Byline: PAUL NEWMAN Cricket Correspondent
THE strain was clearly etched on his face and he came as close as he has ever done to being prickly in front of the media. Andrew Strauss looked drained, exhausted and angry at Lord's on Monday night but he never lost his dignity.
Strauss took over the captaincy at the start of last year with England in turmoil but he has never had to deal with anything as difficult as guiding his side through the exceptionally troubled waters of the last three weeks.
His response has been that of a true leader. Strauss has been statesmanlike in public through one crisis after another during Pakistan's tour and, according to sources close to the England team, has been mightily impressive in private too.
The hours Strauss spent locked in talks at London's Landmark Hotel on Sunday after Ijaz Butt's outrageous slurs on his team represented his equivalent of the Zimbabwe crisis that Nasser Hussain had to deal with or the terrorism attacks that temporarily halted Kevin Pietersen's tour of India.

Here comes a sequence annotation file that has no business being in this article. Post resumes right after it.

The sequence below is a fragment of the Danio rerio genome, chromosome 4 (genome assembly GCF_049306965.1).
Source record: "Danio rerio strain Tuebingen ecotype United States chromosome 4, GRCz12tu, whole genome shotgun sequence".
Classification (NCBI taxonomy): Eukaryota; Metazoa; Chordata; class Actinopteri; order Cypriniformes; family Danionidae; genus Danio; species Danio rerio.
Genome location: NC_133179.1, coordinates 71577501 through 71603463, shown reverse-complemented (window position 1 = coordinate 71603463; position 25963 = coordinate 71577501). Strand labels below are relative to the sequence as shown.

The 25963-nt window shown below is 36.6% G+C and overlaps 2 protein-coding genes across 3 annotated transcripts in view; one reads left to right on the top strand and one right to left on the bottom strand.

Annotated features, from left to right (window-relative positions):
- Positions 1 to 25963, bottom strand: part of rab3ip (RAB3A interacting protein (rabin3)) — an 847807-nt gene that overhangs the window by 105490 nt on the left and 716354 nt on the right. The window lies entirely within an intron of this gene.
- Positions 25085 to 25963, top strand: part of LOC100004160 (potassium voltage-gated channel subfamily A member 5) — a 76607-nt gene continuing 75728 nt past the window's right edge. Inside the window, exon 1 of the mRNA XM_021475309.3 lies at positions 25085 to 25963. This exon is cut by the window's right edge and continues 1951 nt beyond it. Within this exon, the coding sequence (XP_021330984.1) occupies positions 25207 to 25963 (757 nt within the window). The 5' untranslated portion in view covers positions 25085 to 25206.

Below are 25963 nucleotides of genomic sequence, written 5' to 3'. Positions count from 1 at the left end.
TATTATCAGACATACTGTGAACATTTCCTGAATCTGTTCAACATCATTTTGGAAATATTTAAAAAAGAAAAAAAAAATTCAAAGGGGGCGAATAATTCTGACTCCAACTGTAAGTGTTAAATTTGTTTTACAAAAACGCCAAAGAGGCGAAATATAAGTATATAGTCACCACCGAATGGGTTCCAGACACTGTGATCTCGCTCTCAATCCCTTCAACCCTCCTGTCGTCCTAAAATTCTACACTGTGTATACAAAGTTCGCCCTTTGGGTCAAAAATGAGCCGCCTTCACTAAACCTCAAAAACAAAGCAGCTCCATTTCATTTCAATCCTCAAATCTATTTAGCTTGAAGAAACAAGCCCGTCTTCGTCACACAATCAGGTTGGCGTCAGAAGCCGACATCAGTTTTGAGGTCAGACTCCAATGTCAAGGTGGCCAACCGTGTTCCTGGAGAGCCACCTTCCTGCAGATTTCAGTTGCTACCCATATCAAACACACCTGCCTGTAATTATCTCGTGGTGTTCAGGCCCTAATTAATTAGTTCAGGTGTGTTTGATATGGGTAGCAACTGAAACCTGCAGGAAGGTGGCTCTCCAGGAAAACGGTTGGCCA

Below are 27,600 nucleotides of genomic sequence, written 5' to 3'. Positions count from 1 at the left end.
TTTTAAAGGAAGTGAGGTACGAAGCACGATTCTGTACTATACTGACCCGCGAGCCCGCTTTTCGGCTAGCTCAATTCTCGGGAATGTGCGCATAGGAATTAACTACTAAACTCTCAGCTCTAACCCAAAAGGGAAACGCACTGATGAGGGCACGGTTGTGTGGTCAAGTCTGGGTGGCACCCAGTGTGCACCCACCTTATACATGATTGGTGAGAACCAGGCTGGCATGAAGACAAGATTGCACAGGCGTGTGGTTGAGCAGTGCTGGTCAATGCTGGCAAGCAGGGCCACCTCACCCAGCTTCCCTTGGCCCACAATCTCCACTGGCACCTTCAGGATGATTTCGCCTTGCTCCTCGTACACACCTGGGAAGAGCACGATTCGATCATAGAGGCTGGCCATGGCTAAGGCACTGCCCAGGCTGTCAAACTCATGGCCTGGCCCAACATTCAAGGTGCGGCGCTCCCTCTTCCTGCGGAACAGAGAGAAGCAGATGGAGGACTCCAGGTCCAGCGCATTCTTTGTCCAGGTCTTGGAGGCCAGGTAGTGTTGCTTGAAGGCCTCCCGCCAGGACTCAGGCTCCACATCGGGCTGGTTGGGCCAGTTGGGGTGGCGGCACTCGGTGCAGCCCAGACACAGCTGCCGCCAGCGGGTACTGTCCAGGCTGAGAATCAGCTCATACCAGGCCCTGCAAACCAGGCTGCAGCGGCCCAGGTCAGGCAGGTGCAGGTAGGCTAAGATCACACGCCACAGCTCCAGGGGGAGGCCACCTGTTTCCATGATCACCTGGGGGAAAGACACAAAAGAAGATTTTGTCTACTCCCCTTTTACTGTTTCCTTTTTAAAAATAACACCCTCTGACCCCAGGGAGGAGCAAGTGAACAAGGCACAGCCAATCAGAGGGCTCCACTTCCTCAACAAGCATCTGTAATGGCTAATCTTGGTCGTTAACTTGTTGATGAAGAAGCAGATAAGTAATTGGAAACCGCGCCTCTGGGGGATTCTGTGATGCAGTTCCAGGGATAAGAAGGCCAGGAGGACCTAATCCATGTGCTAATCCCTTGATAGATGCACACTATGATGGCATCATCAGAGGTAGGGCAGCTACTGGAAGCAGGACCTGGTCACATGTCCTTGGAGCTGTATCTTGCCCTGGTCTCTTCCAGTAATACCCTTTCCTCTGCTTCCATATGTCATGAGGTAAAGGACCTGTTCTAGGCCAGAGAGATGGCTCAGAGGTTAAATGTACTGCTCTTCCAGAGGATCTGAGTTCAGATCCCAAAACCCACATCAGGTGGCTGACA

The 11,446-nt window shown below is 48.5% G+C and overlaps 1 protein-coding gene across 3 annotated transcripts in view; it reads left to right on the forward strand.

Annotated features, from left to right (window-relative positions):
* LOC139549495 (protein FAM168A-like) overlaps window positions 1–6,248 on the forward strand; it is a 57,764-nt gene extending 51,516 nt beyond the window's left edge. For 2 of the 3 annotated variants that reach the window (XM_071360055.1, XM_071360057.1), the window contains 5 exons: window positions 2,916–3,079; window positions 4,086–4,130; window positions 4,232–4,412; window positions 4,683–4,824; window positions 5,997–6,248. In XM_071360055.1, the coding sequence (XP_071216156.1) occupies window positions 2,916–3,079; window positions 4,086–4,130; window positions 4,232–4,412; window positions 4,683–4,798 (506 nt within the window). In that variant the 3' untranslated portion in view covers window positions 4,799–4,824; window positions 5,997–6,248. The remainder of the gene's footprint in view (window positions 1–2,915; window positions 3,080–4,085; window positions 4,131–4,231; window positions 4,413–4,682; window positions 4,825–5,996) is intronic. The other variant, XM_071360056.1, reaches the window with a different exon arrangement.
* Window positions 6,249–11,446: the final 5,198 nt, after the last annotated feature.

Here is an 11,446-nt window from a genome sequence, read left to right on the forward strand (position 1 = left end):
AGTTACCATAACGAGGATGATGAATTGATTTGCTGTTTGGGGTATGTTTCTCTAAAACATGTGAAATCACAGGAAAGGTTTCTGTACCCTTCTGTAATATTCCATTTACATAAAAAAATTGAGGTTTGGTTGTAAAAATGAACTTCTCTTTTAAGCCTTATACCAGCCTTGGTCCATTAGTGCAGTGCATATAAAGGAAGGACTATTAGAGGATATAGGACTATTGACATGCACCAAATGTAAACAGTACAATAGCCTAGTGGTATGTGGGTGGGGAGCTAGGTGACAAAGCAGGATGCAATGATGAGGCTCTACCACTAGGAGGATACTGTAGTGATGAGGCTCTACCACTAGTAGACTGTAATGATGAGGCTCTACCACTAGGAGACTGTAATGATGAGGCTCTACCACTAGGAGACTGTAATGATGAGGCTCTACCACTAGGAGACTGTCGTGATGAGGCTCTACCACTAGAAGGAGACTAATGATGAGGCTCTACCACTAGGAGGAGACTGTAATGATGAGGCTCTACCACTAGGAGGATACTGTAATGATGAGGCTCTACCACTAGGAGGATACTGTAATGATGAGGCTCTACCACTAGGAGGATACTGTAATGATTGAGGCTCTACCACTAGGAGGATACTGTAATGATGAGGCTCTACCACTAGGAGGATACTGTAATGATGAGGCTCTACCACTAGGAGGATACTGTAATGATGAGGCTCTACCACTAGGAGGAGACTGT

Sportsmail understands that Strauss rose to the challenge, being at the forefront of discussions with the ECB and taking a firm line in negotiations during which England only just stopped short of boycotting the fourth one-day international.
Strauss must lift himself and his team one more time today as they face Pakistan at the Rose Bowl in a game they desperately want to win not only to clinch their sixth series success out of six this summer but also because the fifth NatWest international has become the ultimate grudge match.
The ECB on Monday called for Pakistan to distance themselves from PCB chairman Butt's claims that England had 'thrown' the third one-day match but so far both coach Waqar Younis and manager Yawar Saeed have …